A Homemade Gear Sled (Pulk) for Backcountry Winter Travel

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by Ken Knight | 2002-04-15 03:00:00-06

Introduction

Winter backpacking is an entirely different experience from backpacking at any other time of the year. In the winter our needs for food, water, and warmth require significant changes in our hiking style. If you go winter backpacking you are entering a world that can present you with exquisite sights, sounds, and silences. That same world also provides short days and long nights. The cold opens options for food that you would never consider in the summer. The long nights tempt people to sit around a fire and chat with one another, stare into the sky hoping to see Northern Lights, and listen for the distant howl of a coyote or wolf.

FIGURE 1. The author hauling his sled. At this point in the trip the sled’s payload is less than 30 pounds.

When backpacking in the winter, you will have to take considerably more gear than you normally do. You carry warmer clothing; a much warmer sleeping bag; a more weatherproof tent; a more robust sleeping pad; more high-energy food; snowshoes or perhaps skis; a larger pot to melt snow for water; an efficient cold-weather stove with ample fuel; plus whatever else you normally carry to make your trip enjoyable. Even for an ultralight backpacker, the weight quickly mounts.

But is there a way to make carrying the heavier load more comfortable? Since this is the winter and the ground is covered with snow there is such a way: pulling a sled.

Not all winter backpacking trips are conducive to using a sled. I doubt that pulling a sled over steep, often rocky mountains would work. However, if your trip takes you over more rolling terrain, then using a sled has many advantages. You can put considerably more gear on a sled than you can comfortably put into your backpack and carry. A sled will help you distribute weight and so will make snowshoeing or skiing across the snow much more pleasant, since you won’t sink in as often. A sled also gives you the option of carrying in things you would never consider putting in a backpack, such as fire logs.

While you can purchase a sled and harness for hauling gear, the only model I am aware of is quite expensive. It turns out that building your own sled, also called a pulk, is fairly easy and inexpensive. All you need is a sled and a means to haul that sled comfortably with a modicum of control. The design I will describe meets these criteria very well: credit for the design goes to Joe “Jundog” Juno.

Parts You Need

  • Children’s long plastic flat-bottom sled. The sled must have a lip with a horizontal edge.
  • Two 7’ pieces of 0.5” PVC pipe. The length of the pipe can be shortened if you never plan to wear skis while hauling the sled.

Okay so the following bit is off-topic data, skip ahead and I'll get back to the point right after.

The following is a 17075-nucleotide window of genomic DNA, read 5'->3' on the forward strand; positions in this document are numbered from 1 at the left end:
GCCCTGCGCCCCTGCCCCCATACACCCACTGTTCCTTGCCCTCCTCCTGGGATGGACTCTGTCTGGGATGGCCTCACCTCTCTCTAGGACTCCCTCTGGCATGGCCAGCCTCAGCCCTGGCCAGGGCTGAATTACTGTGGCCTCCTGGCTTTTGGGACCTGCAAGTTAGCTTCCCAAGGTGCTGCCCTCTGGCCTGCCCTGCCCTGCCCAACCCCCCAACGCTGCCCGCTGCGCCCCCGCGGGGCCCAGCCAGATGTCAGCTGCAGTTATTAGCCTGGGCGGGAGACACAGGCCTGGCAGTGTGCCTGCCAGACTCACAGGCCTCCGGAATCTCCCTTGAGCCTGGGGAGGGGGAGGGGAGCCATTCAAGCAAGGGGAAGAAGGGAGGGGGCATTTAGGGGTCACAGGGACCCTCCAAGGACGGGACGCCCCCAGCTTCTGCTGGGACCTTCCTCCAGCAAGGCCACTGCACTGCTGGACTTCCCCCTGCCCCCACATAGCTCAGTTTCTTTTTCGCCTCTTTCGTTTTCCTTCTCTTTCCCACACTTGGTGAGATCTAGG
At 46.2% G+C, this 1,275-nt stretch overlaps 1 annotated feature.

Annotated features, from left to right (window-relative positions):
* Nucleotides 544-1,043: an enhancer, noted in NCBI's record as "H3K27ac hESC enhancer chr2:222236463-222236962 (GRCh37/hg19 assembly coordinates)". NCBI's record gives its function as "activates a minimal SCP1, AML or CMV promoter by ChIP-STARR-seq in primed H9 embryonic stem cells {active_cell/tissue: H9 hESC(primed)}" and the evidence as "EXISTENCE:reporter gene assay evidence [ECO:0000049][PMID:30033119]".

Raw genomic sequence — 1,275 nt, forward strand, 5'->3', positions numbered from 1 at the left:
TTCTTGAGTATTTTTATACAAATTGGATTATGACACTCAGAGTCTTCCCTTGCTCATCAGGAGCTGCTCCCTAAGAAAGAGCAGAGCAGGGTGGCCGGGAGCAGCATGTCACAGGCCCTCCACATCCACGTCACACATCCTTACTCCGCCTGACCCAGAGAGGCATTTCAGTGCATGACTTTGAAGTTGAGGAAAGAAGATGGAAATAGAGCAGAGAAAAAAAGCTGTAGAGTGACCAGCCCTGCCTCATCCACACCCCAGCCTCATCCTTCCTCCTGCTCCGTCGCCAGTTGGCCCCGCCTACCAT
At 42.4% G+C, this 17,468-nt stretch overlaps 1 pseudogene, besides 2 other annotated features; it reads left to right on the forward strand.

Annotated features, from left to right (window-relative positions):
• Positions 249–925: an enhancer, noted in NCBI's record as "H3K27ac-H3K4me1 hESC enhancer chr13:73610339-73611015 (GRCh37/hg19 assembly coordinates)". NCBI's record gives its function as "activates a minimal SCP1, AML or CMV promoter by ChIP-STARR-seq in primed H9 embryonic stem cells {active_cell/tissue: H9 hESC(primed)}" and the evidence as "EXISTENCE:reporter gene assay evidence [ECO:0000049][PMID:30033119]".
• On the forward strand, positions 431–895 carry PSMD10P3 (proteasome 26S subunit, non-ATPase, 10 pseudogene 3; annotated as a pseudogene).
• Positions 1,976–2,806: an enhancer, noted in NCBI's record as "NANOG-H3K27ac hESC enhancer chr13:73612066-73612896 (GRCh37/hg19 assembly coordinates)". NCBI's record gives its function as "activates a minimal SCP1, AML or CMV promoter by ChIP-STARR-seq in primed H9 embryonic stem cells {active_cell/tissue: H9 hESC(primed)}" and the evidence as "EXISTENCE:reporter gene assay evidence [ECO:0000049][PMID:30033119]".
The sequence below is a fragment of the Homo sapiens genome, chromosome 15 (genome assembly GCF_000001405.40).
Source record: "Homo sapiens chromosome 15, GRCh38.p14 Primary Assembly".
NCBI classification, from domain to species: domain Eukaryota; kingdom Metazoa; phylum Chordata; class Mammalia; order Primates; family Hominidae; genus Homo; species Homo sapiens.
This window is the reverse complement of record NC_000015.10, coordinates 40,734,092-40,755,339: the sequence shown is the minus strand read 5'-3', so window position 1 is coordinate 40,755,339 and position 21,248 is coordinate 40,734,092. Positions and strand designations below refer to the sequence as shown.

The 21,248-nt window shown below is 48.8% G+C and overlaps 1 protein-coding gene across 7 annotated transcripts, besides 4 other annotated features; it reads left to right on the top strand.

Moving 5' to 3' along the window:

• 2” web belt with a quick-release buckle
  • Two D rings
  • About 4” of webbing material for the attachment points. Extra material from your hip belt will work well.
  • Two 2.5” eye bolts
  • two 2.125” lag bolts
  • Four nuts
  • Two wing nuts
  • Four washers for the lag bolts
  • Two mini-carabiners
  • One tarp that is large enough to wrap your gear in (e.g., 6’ x 8’)
  • Three or four bungee cords of various lengths

FIGURE 2. Top view of the front of the sled. Notice where the bolts are placed. Holes were drilled for the placement of each bolt.
The Hauling System

The PVC pipe creates a rigid hauling system that will prevent the sled from chasing you down hills. While you can haul a sled with just a tow rope attached to a harness, it is likely that a sled drawn this way will get out of control from time to time. The sled I am describing is designed to work well for snowshoeing or cross-country skiing. The length of the PVC pipe listed above is more than enough for someone who is six feet tall and uses skis 210 centimeters long. Longer lengths of PVC tubing will make the sled a little harder to manage on turns and on steep declines. If you will never be skiing with the sled, then you can shorten the pipe considerably. It may take some study and experimentation, and even then you should plan for a little more wiggle room than the bare minimum, but I suspect shorter adults can manage with lengths of pipe as short as four and a half to five feet. You want to make the pipe long enough so that there is no chance of your sled becoming entangled with your skis or snowshoes. If the sled runs up your skis or snowshoes, the result can be disastrous. If the pipes are too short, the sled will tend to dig into the snow and pull your harness down. When I first used the sled I was on a snowshoe trip, and pipes six feet long worked well even though they were longer than necessary.

The PVC tubes are attached to the sled with the lag bolts. First drill holes through the sled, ones of an appropriate size for the bolts. The sled must have a lip with a horizontal edge. The holes should be placed on the left and right front edge of the sled. Drill the holes through the horizontal edge of the lip (see Figure 2).

FIGURE 3. The lag bolt and PVC pipe assembly at the sled end of the pipe.

Push bolts through the sled from the bottom, sitting them on washers. The washers will help distribute any tension that is placed on the plastic of the sled. Drill an aligned hole through each tube, two inches from the end, for the bolts to slide through. To attach the PVC pipe to the sled, simply slide the tubes onto the bolts you have attached to the sled. If you want to reduce tension further, you could place an additional pair of washers against the tubing before spinning the wing nuts on. See Figure 3.

At the other end of the PVC tubing, repeat the procedure. Drill aligned holes two inches from the end and thread eye bolts through these holes with the eyes on top, securing them with the two remaining nuts. Again you can reduce tension by placing washers on the bolts before screwing the nuts into place. See Figure 4.

FIGURE 4. The “eye” bolt and PVC pipe assembly at the far end.

The Harness